- Bhat, Chandra R., 2001. "Quasi-random maximum simulated likelihood estimation of the mixed multinomial logit model," Transportation Research Part B: Methodological, Elsevier, vol. 35(7), pages 677-693, August.
- Christie, Michael & Hanley, Nick & Hynes, Stephen, 2007. "Valuing enhancements to forest recreation using choice experiment and contingent behaviour methods," Journal of Forest Economics, Elsevier, vol. 13(2-3), pages 75-102, August.
- Othman, Jamal & Bennett, Jeff & Blamey, Russell, 2004. "Environmental values and resource management options: a choice modelling experience in Malaysia," Environment and Development Economics, Cambridge University Press, vol. 9(06), pages 803-824, December.
- Peter Boxall & Wiktor Adamowicz, 2002. "Understanding Heterogeneous Preferences in Random Utility Models: A Latent Class Approach," Environmental & Resource Economics, European Association of Environmental and Resource Economists, vol. 23(4), pages 421-446, December.
- Prato, Tony, 2001. "Modeling carrying capacity for national parks," Ecological Economics, Elsevier, vol. 39(3), pages 321-331, December.
- David Revelt & Kenneth Train, 1998. "Mixed Logit With Repeated Choices: Households' Choices Of Appliance Efficiency Level," The Review of Economics and Statistics, MIT Press, vol. 80(4), pages 647-657, November.
- Jette Jacobsen & John Boiesen & Bo Thorsen & Niels Strange, 2008. "What’s in a name? The use of quantitative measures versus ‘Iconised’ species when valuing biodiversity," Environmental & Resource Economics, European Association of Environmental and Resource Economists, vol. 39(3), pages 247-263, March.
- Kimberly Rollins & Diana Dumitras & Anita Castledine, 2008. "An Analysis of Congestion Effects Across and Within Multiple Recreation Activities," Canadian Journal of Agricultural Economics/Revue canadienne d'agroeconomie, Canadian Agricultural Economics Society/Societe canadienne d'agroeconomie, vol. 56(1), pages 95-116, 03.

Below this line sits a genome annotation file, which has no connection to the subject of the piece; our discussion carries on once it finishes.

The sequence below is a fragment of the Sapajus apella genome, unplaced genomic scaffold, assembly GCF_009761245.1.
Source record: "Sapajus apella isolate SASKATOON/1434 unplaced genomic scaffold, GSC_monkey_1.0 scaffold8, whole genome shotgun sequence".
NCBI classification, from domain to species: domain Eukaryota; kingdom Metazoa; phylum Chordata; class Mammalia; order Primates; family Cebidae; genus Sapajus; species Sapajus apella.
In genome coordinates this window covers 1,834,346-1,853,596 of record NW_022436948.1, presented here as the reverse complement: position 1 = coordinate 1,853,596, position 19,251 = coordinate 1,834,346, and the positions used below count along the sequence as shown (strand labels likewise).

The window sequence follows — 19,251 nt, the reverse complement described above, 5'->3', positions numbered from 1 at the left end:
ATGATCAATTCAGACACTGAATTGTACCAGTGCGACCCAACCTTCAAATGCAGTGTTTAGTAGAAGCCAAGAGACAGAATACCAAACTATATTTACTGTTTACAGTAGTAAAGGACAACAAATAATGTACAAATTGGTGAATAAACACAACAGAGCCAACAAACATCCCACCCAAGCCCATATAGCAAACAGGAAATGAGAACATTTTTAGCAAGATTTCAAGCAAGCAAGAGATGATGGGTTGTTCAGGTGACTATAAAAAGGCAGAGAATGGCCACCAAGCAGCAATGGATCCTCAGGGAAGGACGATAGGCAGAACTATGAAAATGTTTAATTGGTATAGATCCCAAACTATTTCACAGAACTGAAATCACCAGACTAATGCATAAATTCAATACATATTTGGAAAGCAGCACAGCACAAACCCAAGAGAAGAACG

When requesting a correction, please mention this item's handle: RePEc:eee:ecolec:v:70:y:2011:i:6:p:1231-1239. See general information about how to correct material in RePEc.
For technical questions regarding this item, or to correct its authors, title, abstract, bibliographic or download information, contact: (Zhang, Lei)
If you have authored this item and are not yet registered with RePEc, we encourage you to do it here. This allows to link your profile to this item. It also allows you to accept potential citations to this item that we are uncertain about.
If references are entirely missing, you can add them using this form.
If the full references list an item that is present in RePEc, but the system did not link to it, you can help with this form.
If you know of missing items citing this one, you can help us creating those links by adding the relevant references in the same way as above, for each refering item. If you are a registered author of this item, you may also want to check the "citations" tab in your profile, as there may be some citations waiting for confirmation.
Please note that corrections may take a couple of weeks to filter through the various RePEc services.